During the COVID-19 pandemic, federal inmates have filed compassionate release motions grounded on a perceived risk of contracting severe illness while incarcerated. The COVID-19 pandemic alone, however, does not


constitute an extraordinary and compelling reason for release. See, e.g., United States v. Drummondo-Farias, 460 F.Supp.3d 1008, 1014 (D. Haw. 2020) (explaining that “‘[g]eneral concerns about possible exposure to COVID-19 does not meet the criteria for extraordinary and compelling reasons for a reduction in sentence set forth in the Sentencing Commission's policy statement” (quoting United States v. Eberhart, 448 F.Supp.3d 1086, 1090 (N.D. Cal. 2020)); see also United States v. Brooks, 491 F.Supp.3d 33, 37 (W.D. Pa. 2020); United States v. Mitchell, 471 F.Supp.3d 1130, 1138 (W.D. Wash. 2020).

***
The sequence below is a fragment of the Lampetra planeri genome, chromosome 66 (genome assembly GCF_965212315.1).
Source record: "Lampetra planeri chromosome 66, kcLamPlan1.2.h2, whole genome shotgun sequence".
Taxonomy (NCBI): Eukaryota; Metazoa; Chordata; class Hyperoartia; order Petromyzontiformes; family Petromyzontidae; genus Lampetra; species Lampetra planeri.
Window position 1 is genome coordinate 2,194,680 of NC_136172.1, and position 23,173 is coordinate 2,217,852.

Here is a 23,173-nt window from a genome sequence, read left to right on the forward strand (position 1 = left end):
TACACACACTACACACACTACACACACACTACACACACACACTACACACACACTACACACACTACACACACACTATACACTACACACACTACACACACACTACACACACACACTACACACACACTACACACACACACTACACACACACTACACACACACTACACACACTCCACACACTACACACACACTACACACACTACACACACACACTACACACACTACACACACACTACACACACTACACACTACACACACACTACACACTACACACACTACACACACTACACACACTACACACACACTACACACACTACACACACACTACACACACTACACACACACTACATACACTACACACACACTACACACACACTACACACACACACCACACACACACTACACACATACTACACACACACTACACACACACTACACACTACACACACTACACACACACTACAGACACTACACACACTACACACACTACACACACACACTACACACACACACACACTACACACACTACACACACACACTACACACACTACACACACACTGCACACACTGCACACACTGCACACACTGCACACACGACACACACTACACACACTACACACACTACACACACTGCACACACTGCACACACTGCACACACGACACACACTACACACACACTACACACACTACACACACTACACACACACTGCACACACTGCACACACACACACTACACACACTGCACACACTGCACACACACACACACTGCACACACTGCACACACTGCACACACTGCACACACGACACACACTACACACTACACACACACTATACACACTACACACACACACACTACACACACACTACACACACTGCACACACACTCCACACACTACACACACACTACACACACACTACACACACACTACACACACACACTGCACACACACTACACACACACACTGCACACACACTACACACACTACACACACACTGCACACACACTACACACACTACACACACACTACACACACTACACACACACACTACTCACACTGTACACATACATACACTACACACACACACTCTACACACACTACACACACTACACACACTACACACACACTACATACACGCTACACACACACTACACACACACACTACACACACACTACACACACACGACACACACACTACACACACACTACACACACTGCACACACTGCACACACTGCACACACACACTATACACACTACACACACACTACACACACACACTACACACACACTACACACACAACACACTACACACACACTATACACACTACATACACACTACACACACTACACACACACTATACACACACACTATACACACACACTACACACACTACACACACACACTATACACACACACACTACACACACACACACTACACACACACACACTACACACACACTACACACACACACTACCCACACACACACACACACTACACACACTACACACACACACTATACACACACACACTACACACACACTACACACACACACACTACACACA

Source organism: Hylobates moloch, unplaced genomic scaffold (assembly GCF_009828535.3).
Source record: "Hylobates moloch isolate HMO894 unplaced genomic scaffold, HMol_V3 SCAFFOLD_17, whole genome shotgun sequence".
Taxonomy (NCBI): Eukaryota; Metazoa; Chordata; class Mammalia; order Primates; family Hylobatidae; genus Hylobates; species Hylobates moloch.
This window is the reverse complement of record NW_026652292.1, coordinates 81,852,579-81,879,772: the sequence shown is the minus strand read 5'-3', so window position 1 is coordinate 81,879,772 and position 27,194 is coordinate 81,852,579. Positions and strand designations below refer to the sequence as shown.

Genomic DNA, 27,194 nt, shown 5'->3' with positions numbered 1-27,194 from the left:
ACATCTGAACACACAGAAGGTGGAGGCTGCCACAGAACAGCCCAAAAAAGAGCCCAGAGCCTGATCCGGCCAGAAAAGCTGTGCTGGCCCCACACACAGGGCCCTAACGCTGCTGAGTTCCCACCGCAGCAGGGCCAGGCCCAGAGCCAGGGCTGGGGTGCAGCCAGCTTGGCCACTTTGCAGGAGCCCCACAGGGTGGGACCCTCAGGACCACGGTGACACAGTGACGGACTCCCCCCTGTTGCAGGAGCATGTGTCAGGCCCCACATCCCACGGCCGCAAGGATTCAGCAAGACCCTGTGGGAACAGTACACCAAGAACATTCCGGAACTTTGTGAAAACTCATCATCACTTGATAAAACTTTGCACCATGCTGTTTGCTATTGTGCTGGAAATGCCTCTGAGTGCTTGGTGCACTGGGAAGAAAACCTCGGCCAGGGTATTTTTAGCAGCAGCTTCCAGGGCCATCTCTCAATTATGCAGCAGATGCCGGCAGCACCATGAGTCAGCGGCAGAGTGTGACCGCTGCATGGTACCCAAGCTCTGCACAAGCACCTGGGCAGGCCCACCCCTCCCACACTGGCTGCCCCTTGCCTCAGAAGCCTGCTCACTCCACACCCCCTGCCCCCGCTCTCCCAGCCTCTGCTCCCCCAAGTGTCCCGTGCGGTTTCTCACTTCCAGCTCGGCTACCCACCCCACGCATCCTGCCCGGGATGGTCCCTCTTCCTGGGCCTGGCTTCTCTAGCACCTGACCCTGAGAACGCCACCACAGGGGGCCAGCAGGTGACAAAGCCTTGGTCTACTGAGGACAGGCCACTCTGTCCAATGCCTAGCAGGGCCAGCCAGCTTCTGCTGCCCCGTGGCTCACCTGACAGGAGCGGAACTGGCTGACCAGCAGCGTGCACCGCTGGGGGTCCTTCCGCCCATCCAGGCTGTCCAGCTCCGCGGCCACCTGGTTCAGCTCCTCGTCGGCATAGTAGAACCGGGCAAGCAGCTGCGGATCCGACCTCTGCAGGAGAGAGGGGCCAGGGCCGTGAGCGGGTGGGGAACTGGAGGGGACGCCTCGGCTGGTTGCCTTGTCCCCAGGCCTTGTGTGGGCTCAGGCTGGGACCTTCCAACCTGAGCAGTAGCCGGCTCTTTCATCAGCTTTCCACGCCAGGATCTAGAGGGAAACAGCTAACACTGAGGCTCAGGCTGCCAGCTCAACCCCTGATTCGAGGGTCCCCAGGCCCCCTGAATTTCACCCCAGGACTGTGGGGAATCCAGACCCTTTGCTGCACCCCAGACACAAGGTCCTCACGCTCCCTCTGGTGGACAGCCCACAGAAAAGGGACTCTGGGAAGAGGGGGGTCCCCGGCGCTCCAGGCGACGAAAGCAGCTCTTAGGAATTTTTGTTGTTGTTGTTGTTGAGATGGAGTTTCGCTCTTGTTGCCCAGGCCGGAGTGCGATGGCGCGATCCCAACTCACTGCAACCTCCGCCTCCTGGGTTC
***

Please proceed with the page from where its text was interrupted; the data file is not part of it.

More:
Despite inmates' legitimate concerns, “the mere existence of COVID-19 in society and the possibility that...